Five Attributes for High-Quality Wire Bonding in Glass-to-Metal Seal Terminals
Achieving a controlled finished surface suitable for wire bonding is essential for mission-critical applications. Here are the qualities you should look for.
By Sussex Wire, Inc.
Wire-bonded glass-to-metal and ceramic-to-metal hermetic assemblies are extensively employed in commercial, industrial, and mission-critical energy, military/aerospace, automotive, and medical applications. Products cover a wide range of assemblies, including vacuum feedthroughs, sealed relays, thermal sensors, pin feedthrough terminals, LEDs, beamline feedthroughs and injector tubes, dual in-line package (DIP) headers, thrust reverser control units, smart contactors, AC/DC power distribution assemblies, thermocouple feedthroughs, time delay devices, and ceramic packages of electronic components. The more critical the mission, the less room for error and ultimate failure.
When specifying connectors for these types of applications, it is important to identify the pin or terminal configurations, sealing materials, and finishes necessary to achieve wire bonds with excellent electrical conductivity. Many of the features of wire-bondable pins can only be accomplished by cold forming. Stamping and shearing, for example, will often distort the part geometry, making for an inferior contact surface. However, even cold-formed pins can have flaws. Achieving perfect parts requires significant skill and attention from both tooling designers and manufacturers, as well as a reliable and consistent quality program.
Here are five part and finish attributes of high-quality wire bond applications:
- Pin finish should be consistent across the entire target surface.
- Pin finish should be smooth with no pockmarks, ridges, or laminated striations interrupting the surface finish.
- Pin finish should cover the entire surface area across the wire bond target area. For example, the target area on the circular surfaces at the end of a terminal wires should be 100% of the theoretical circle, with no edge break, and sharp edges should be present to offer up to 100% of the surface as the target for wire bonding.
- No burrs that could potentially project from the wire bond area should exist anywhere on the pin.
- Cored or bi-metal terminals, such as the pins pictured in Example 3 (below), should have no separation or voids between the outer diameter material (e.g., Kovar) and the inner core (e.g., copper), as the wire bond surface must be consistent across both materials.
Below are several examples of hermetic seal assembly parts that illustrate both positive attributes and flaws to look out for.
Example 1: Terminal Pins for Hermetic Seal Applications
Pin Diameter: 0.018” (0.46mm) ±0.0003” (0.008mm)
Pin Material: Glass sealing Alloy 52
End Condition #1: Spherical radius
End Condition #2: Flat, wire bondable surface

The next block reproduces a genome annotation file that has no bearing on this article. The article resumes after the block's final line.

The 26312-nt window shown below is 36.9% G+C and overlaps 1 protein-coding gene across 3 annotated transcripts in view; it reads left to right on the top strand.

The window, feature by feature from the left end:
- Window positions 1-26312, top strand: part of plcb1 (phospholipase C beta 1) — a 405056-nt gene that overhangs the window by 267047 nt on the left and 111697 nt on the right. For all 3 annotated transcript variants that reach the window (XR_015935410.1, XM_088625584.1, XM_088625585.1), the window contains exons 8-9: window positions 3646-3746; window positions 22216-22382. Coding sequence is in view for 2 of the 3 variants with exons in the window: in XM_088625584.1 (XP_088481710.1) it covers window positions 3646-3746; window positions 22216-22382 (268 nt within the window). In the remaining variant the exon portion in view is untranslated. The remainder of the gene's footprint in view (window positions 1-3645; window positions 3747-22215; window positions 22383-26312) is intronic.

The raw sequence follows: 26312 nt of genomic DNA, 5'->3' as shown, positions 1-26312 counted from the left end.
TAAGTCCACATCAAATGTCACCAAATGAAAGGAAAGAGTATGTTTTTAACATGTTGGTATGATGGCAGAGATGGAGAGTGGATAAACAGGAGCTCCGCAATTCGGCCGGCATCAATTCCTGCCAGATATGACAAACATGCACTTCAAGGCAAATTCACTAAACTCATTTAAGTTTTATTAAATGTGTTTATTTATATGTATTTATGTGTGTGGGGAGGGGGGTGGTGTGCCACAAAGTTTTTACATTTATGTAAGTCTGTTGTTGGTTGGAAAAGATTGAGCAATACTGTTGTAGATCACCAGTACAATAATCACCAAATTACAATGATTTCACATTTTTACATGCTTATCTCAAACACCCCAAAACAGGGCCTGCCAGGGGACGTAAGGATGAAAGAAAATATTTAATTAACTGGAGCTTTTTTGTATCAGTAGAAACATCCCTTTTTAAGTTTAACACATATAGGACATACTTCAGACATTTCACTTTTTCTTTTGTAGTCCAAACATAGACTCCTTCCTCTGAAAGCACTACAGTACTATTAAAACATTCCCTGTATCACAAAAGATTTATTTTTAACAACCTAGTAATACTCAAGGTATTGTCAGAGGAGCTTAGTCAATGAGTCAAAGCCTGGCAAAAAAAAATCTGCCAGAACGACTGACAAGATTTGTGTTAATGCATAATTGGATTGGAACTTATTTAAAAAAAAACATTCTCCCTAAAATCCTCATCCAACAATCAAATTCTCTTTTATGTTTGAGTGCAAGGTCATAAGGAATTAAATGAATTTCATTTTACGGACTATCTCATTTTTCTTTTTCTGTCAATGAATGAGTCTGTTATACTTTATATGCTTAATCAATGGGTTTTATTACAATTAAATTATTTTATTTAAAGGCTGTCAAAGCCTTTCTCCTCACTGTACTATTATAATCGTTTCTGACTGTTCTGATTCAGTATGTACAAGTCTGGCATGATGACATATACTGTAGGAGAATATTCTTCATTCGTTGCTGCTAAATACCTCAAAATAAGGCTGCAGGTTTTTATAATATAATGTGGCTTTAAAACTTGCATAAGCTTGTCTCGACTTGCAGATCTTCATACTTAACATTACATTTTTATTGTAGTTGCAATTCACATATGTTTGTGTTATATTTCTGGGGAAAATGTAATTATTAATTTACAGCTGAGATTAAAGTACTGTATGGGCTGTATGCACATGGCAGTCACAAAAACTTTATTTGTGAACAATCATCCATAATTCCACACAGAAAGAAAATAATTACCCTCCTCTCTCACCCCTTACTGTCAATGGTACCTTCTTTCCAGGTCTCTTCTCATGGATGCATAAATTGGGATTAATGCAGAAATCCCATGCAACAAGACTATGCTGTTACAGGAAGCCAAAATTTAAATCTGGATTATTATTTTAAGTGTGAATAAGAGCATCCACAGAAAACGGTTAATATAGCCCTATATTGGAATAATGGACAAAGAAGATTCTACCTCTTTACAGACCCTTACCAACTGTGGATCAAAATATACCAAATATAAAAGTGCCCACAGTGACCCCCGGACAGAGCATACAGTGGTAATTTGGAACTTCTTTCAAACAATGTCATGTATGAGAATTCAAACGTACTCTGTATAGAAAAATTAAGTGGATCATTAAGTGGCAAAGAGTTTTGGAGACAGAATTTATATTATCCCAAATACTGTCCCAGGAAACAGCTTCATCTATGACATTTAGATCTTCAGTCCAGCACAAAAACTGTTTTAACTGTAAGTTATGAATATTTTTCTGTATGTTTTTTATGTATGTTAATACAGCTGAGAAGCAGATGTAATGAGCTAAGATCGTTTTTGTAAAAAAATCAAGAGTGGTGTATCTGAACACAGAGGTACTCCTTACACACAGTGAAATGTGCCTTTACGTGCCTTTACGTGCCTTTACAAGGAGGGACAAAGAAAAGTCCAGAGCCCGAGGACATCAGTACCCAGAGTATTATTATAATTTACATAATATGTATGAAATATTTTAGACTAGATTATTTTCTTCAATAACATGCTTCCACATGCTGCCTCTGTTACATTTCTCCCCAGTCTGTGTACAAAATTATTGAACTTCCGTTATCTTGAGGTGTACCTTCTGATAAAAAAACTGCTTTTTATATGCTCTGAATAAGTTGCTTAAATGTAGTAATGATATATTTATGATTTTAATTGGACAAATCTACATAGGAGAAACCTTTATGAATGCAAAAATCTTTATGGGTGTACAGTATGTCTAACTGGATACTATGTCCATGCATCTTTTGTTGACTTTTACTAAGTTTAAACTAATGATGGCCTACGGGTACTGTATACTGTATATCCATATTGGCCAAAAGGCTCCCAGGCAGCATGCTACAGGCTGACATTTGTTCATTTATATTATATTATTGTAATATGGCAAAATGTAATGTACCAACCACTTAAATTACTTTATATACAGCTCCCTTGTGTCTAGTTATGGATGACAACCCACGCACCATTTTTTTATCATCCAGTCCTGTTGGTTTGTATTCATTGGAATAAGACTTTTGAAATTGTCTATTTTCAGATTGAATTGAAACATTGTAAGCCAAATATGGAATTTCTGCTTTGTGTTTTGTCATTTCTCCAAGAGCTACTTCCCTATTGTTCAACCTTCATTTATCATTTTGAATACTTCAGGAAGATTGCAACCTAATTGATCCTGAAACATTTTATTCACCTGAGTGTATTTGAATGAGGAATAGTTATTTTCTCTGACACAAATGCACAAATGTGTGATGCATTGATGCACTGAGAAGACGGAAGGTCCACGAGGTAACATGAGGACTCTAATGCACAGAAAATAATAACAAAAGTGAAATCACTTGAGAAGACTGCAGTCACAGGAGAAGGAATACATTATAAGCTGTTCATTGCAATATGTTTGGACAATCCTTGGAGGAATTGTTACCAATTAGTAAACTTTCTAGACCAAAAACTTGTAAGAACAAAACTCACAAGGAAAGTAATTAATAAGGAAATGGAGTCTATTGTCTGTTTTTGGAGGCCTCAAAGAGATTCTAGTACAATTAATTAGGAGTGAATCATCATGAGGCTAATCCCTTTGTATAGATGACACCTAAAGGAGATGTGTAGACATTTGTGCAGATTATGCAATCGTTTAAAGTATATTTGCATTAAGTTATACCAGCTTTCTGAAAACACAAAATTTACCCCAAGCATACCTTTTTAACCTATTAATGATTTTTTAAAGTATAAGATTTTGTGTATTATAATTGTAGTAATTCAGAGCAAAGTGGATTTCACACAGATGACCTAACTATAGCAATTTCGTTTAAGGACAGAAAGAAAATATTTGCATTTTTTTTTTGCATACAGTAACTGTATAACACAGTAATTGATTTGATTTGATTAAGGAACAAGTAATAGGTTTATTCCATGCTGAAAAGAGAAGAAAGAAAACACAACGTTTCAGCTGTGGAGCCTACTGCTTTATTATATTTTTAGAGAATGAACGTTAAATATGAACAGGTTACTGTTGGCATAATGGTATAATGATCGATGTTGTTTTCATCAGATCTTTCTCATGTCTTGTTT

Example 2: Terminal Pins for Hermetic Seal Applications Using Bi-metal, Copper-Cored Wire
Pin Diameter: 0.04” (1.02mm) ±0.0003” (0.008mm)
Pin Material: Copper-cored nickel alloy (Alloy 52 per ASTM F30)
End Condition #1: Radiused
End Condition #2: Flat, wire bondable surface
Example 3: A Comparison of Four Different Finishes on Bi-Metal, Copper-Cored Pins
Pin Surface A (Figure 4, far left)
- The fine (RMS 20/Rz 3.1) finish goes across both the copper area and the nickel/iron (Alloy 52) sheath around the copper.
- The copper core is centered in the middle of the outer diameter (OD).
- The finish is consistent across the entire surface/on both the copper and the nickel/iron sheath.
- There is no pitting or separation between the copper and nickel/iron alloy.
- Since the wire-bondable surface is complete across the entire OD of the pin end, exhibiting no die roll-overs, burrs, or radiused/broken edges on the OD, the entire surface is available as a wire bond target.
Pin Surface B (Figure 4, second from left)
Grade: Very Good
- The finish (approximately RMS 30/Rz 4.7) is somewhat rougher than on Pin Surface A, but is otherwise identical.
- This finish can be maintained from lot to lot and serves as an example of common surface finishes that achieve very good results.
Pin Surface C (Figure 4, third from left)
- This is the common shear-cut surface finish, which is normally the least desirable of all the finishes.
- The surface between the nickel alloy sheath and the copper center is uneven.
- There is a visible difference in surface finish appearance from the copper core to the nickel/iron (Alloy 52).
- This finish produces an inconsistent surface across the diameter, which may cause wire bonding issues.
- The copper core is distorted and somewhat off-center.
Pin Surface D (Figure 4, far right)
- The top surface of this cold-formed pin has an off-center copper core with a distorted surface.
- There is a small difference between the surface finishes on the copper core and the nickel/iron (Alloy 52) OD. However, this slightly inconsistent surface finish is still an improvement over Pin Surface C.
Example 4: Very Small Diameter Terminal Pins for Hermetic Seal Applications
These pins have a very small outer diameter (OD), 0.015” (0.38mm), and a fine, consistent surface finish that extends from the flat end of the pin, which also has a very sharp edge, down the OD, presenting a superior wire bond finish on all cut surfaces.
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